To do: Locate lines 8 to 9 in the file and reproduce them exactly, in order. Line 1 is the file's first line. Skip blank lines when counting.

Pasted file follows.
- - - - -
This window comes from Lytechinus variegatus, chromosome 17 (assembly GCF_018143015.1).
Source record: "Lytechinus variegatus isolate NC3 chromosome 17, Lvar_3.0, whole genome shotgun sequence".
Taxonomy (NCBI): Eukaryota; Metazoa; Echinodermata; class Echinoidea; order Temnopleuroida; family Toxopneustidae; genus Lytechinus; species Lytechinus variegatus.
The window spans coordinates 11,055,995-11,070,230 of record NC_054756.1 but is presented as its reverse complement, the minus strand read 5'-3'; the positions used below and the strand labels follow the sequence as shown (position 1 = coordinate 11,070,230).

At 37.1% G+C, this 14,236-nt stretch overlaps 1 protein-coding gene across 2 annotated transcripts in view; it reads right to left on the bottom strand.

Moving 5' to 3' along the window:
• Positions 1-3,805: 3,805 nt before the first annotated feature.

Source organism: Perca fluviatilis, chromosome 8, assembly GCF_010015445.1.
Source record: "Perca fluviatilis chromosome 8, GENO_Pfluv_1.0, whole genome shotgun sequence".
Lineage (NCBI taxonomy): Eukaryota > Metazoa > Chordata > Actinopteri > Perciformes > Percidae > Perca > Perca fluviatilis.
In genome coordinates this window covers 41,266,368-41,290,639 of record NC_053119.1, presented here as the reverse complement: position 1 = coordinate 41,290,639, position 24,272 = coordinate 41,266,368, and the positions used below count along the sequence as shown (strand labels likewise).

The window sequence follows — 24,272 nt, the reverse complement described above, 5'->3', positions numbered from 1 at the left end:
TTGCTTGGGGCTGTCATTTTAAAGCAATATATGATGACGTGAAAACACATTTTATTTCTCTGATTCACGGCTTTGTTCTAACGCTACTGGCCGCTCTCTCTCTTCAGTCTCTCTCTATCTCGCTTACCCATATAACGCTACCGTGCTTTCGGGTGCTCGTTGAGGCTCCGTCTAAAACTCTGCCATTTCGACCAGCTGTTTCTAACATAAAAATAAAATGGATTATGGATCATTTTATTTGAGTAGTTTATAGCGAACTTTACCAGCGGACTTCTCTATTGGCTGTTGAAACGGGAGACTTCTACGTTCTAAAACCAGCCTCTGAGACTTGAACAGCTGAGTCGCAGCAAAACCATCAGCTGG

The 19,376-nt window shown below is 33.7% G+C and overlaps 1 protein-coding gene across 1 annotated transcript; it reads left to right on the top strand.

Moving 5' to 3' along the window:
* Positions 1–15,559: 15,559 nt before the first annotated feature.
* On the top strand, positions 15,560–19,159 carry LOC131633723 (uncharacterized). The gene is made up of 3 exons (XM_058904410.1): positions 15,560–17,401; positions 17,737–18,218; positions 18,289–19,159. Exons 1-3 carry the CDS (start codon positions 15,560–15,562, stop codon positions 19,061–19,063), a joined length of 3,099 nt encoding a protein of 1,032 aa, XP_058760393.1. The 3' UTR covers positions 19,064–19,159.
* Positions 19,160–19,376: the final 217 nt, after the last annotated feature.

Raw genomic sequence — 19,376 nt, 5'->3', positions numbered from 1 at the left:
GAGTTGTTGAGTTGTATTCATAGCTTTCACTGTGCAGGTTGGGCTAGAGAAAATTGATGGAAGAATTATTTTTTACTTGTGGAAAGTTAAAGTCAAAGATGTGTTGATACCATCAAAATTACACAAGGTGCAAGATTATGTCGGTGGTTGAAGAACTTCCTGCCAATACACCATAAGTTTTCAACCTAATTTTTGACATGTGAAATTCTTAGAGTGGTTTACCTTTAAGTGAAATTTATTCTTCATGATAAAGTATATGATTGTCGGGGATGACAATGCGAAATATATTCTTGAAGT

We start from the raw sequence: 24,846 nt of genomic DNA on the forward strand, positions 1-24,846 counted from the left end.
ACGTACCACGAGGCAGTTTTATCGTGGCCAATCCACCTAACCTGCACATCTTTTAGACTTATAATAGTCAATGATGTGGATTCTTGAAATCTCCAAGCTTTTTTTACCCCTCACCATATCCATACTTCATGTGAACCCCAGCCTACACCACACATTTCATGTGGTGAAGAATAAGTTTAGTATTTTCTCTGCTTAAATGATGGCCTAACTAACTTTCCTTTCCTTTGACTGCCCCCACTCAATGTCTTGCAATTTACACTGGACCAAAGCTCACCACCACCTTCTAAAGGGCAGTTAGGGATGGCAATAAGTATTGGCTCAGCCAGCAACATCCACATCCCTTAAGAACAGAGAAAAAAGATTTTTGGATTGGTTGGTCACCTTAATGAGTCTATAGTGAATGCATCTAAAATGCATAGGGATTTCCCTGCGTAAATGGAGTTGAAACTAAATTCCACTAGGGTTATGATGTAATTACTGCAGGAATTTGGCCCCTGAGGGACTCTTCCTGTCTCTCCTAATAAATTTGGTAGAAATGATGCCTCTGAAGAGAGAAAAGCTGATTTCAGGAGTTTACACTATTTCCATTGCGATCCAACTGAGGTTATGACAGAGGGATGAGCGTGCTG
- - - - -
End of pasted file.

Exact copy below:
Source organism: Perca fluviatilis, chromosome 8, assembly GCF_010015445.1.
Source record: "Perca fluviatilis chromosome 8, GENO_Pfluv_1.0, whole genome shotgun sequence".